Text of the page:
Numismatics and Coins / medieval and renaissance coins
Medieval coins, Prague groschens and tolars/thalers. After the demise of the Western Roman Empire barbarian coins were only exceptionally to be found; for the most part they were not used at all. On the British Isles coins were again minted in the 8th century by the archbishops of York and Canterbury. The Franks, however, were minting gold and silver denarii starting during the reign of Clovis I (reigned 481 – 511), the founder of the Carolingian dynasty. Charlemagne then abolished the gold sou and introduced a new silver livre carolinienne (Carolingian pound) equal to 240 deniers. The great ruler reserved a monopoly on the minting of coinage, and passed strict laws against counterfeiting. Those who dared disobey were subjected to some of the worst punishments devised by the medieval mind, such as being boiled alive in oil. The images on both obverse and reverse sides of these coins depict either specific rulers or Christian motifs. Coins made from gold were usually various types of ducats or sometinmes florins. Machines for manufacturing coins were introduced in the 16th century. In the period of the Italian Renaissance promissory notes developed into the first European bank notes (which, of course, had already been in use in China and were reported upon by Marco Polo and other travellers). In the Czech lands the original form of payment was a kind of scarf – 10 of them was equal to one denarius. The first minting of coins is documented in 960 (during the reign of Boleslav I.), when the “large” denarii were introduced first (10th century – 1st half of the 11th century), then later “small” denarii (2nd half of the 11th century – 1st half of the 13th century) and bracteates starting in the 13th century (these were thin coins about 40 mm in diameter with approximately 1 g of silver) appeared. These coins were the first to display the Bohemian emblem of the two-tailed lion. The development of minting was coeval with the rise of new cities and the opening up of new silver mines. In the 13th century there were 21 official mints operating in these territories. From the 14th century to the beginning of the 16th the quality of the groschens (denarius grossus) improved and the Prague groschen (grossus pragenses) that was later to be minted in Kutná Hora was the highest quality currency in Europe in its day. To give you an idea of what these coins were worth in the context of 14th century wages, a day labourer might have earned 4 - 6 groschens per week, while a carpenter brought in 16 – 20. It was possible to buy a cow for 22 – 55, and a block of butter or cheese or a knife cost one groschen. In the 15th century an average tradesman earned 2.5 groschen daily. A stone house standing on Prague’s Old Town Square would have cost as much as 12,000 groschen, but “only” 1200 on a side street, and a wooden home was a bargain at 360. If you were out shopping you’d spend ½ a groschen on a chicken and 4 for a new pair of shoes. At the beginning of the 16th century silver was discovered in the Joachimsthal valley. The silver mined there was minted into coins which were called Thaler in German or tolar in Czech (which, of course is the etymology of today’s dollar). 30 g of silver was worth 24 Prague groschen.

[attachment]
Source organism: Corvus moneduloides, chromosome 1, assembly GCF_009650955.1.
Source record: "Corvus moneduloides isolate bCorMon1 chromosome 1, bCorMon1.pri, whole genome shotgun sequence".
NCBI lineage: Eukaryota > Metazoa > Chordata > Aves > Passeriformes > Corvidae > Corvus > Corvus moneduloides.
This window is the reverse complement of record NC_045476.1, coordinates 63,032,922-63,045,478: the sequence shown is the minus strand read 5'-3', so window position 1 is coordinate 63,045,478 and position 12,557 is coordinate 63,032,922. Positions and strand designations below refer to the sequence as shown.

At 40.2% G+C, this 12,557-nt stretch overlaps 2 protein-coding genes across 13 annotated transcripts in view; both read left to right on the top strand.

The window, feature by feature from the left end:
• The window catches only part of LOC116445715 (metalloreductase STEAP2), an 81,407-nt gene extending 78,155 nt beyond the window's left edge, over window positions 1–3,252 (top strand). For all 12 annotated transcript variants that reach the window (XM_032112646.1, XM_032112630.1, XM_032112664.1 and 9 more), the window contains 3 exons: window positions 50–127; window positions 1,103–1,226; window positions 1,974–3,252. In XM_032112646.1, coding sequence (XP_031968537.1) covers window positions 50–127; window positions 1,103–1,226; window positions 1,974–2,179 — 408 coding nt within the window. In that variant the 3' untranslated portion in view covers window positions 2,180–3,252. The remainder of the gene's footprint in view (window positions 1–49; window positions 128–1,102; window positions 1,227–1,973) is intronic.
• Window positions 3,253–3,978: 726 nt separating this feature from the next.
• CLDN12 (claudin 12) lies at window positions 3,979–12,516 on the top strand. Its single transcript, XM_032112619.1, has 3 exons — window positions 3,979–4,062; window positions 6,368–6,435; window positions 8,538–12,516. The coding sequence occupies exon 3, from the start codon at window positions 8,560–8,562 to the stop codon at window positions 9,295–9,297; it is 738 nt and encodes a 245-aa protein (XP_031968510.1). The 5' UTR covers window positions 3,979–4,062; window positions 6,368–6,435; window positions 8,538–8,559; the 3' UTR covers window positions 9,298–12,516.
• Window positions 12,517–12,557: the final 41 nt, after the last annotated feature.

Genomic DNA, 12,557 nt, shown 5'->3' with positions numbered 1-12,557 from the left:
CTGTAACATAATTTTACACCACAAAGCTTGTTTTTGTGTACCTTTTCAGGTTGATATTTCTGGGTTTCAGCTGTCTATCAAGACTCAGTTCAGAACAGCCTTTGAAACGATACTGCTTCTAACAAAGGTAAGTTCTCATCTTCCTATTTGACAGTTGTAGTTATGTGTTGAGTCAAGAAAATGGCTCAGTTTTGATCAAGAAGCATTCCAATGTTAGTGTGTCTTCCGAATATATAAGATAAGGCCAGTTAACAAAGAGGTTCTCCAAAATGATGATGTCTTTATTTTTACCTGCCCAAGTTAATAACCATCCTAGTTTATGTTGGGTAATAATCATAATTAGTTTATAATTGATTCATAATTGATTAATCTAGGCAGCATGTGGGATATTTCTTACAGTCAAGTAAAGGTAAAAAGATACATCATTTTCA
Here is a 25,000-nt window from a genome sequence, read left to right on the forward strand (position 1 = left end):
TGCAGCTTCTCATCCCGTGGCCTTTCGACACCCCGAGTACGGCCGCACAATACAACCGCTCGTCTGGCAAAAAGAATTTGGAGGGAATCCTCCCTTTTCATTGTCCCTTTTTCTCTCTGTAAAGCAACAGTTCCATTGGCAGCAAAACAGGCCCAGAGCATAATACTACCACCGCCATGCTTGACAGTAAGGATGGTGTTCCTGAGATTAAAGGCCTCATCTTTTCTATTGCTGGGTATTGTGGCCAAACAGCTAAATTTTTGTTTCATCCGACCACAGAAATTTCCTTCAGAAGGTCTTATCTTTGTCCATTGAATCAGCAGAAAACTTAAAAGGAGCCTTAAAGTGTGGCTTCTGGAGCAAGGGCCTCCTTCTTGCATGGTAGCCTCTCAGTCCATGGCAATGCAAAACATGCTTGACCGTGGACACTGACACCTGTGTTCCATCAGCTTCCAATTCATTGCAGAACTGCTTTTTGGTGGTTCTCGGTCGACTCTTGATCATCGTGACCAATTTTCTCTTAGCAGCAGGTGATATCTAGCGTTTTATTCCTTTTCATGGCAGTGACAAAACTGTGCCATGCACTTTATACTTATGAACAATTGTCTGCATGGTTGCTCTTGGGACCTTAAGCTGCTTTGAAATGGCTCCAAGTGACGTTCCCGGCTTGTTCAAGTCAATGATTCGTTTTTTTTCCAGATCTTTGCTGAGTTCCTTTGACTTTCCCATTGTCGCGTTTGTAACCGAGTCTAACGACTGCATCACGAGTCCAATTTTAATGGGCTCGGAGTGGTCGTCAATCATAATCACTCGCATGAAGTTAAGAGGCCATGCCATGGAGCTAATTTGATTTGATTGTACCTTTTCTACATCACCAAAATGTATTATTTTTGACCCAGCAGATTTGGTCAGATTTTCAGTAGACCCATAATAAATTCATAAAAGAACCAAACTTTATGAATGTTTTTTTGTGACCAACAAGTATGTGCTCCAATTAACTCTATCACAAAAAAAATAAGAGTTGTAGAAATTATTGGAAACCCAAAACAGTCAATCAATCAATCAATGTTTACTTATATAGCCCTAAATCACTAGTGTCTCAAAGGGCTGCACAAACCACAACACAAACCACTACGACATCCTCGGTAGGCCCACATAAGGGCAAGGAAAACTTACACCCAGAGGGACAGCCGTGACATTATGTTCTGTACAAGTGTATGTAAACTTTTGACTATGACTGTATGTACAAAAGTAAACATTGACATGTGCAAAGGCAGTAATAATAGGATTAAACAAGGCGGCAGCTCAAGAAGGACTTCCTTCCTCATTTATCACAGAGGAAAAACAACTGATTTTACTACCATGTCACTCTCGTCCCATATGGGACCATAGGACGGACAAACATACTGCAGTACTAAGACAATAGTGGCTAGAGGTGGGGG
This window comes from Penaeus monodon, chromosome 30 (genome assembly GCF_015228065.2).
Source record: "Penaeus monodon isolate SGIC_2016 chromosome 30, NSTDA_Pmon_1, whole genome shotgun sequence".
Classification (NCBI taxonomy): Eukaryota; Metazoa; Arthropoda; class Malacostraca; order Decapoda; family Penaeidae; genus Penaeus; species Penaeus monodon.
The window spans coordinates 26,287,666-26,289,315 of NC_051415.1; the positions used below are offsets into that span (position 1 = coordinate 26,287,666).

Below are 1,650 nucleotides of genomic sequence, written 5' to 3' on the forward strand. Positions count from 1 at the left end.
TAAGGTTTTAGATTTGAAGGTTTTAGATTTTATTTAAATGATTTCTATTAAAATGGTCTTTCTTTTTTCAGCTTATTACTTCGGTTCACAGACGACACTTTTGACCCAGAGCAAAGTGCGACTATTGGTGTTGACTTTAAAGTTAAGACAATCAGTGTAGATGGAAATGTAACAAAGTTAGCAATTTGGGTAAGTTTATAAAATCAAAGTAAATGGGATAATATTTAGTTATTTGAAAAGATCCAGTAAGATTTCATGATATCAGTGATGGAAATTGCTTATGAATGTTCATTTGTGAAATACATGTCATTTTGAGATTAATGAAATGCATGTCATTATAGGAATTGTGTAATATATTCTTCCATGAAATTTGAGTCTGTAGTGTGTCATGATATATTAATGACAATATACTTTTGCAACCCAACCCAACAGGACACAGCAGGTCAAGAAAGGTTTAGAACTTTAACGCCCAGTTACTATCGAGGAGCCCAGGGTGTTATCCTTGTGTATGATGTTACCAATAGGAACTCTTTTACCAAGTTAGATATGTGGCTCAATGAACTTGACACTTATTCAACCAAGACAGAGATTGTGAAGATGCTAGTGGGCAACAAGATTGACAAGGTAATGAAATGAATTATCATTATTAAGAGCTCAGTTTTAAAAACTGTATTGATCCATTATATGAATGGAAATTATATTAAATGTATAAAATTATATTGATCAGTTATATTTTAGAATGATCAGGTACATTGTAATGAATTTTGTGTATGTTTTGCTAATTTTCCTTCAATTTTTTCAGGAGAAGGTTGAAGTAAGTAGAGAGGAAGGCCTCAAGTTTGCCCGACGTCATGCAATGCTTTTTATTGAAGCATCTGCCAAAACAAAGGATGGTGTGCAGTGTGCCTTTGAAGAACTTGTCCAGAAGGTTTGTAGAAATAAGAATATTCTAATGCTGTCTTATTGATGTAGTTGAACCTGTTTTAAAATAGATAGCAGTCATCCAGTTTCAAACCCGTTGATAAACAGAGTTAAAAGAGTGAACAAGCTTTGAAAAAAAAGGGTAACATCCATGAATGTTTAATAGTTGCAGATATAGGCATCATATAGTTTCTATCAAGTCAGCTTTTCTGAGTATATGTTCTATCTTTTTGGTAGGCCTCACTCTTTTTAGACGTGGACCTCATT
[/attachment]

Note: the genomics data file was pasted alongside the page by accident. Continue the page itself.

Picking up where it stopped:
Catalog number: MCO01
Your Price: 4.00 €
The rare Ducat of von Wallenstein from 1628 bears an unusual year on the reverse, 628. It seems that the engraver of the coin die erred in designing the type and there was not enough space for the missing figure 1.
Von Wallensteins gold
The commencement of minting of the coins of von Wallenstein resulted from the dukes conceited effort to equal other aristocrats of the Kingdom of Bohemia who possessed the regalia to mint coins. Profit from minting was not the primary motivation as von Wallenstein had grown immensely rich in issuing devalued governmental money in association with de Witte, which resulted in the destruction of the Czech currency, total economic disruption of the country and, subsequently, declaration of the state bankrupt in 1623. He literally wrote about the reasons for minting his own coins: Rather than for any benefit, I am doing it for reputation. Lacking in rich gold fields, von Wallenstein minted his Ducats from low-quality coins of others that he had withdrawn from circulation and reminted, and also by reusing jewellery.
Material: Brass. Weight: 2 g, Size: 21 mm.
Catalog number: MCO02
Your Price: 17.00 €Material: Silver .999, Weight: 0,6 g, Size: 37 mm.
Catalog number: FPR60
Your Price: 3.00 €
The Prague groschen was a silver coin that was very common throughout the Medieval Central Europe. Minting of Prague Groshen coins started around 1300 after rich silver mines had been discovered in the Kutna Hora region during the reign of the Bohemian king Wenceslas II. Because of high amount of silver in the coin it became one of the most popular of the Groschen-type coins in the medieval Europe. Price is for one piece. Size: cca 3 cm.